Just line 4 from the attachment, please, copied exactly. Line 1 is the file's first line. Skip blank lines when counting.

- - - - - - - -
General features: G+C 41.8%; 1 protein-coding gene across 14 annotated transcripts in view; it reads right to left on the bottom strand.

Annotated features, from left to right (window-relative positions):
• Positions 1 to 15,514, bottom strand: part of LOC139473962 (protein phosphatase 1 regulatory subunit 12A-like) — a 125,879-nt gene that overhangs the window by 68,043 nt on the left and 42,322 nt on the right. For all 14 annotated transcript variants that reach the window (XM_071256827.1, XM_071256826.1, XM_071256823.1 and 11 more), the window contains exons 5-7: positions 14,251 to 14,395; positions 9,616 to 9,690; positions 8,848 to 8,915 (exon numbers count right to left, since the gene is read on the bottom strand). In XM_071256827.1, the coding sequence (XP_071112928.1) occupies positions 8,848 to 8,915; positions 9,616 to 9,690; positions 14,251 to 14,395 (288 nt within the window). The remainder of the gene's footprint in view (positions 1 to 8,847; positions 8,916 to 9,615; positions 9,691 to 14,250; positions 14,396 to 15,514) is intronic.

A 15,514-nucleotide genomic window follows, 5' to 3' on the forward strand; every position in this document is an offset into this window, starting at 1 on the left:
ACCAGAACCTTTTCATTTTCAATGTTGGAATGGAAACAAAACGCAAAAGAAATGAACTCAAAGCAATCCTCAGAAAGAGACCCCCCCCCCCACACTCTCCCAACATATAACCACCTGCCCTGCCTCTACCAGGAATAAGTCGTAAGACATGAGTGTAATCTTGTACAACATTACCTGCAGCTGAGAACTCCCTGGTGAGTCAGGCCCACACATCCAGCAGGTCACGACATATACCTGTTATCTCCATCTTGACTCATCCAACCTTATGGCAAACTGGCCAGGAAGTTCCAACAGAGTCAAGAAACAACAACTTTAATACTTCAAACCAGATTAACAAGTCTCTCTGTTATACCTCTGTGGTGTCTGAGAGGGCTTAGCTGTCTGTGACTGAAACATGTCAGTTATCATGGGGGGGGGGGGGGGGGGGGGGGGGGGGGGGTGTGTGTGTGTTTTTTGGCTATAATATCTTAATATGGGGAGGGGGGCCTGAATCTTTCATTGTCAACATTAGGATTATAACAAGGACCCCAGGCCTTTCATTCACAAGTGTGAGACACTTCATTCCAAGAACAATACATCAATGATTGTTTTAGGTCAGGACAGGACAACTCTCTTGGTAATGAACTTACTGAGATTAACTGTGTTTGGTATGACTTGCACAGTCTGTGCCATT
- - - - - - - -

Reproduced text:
A 15,514-nucleotide genomic window follows, 5' to 3' on the forward strand; every position in this document is an offset into this window, starting at 1 on the left: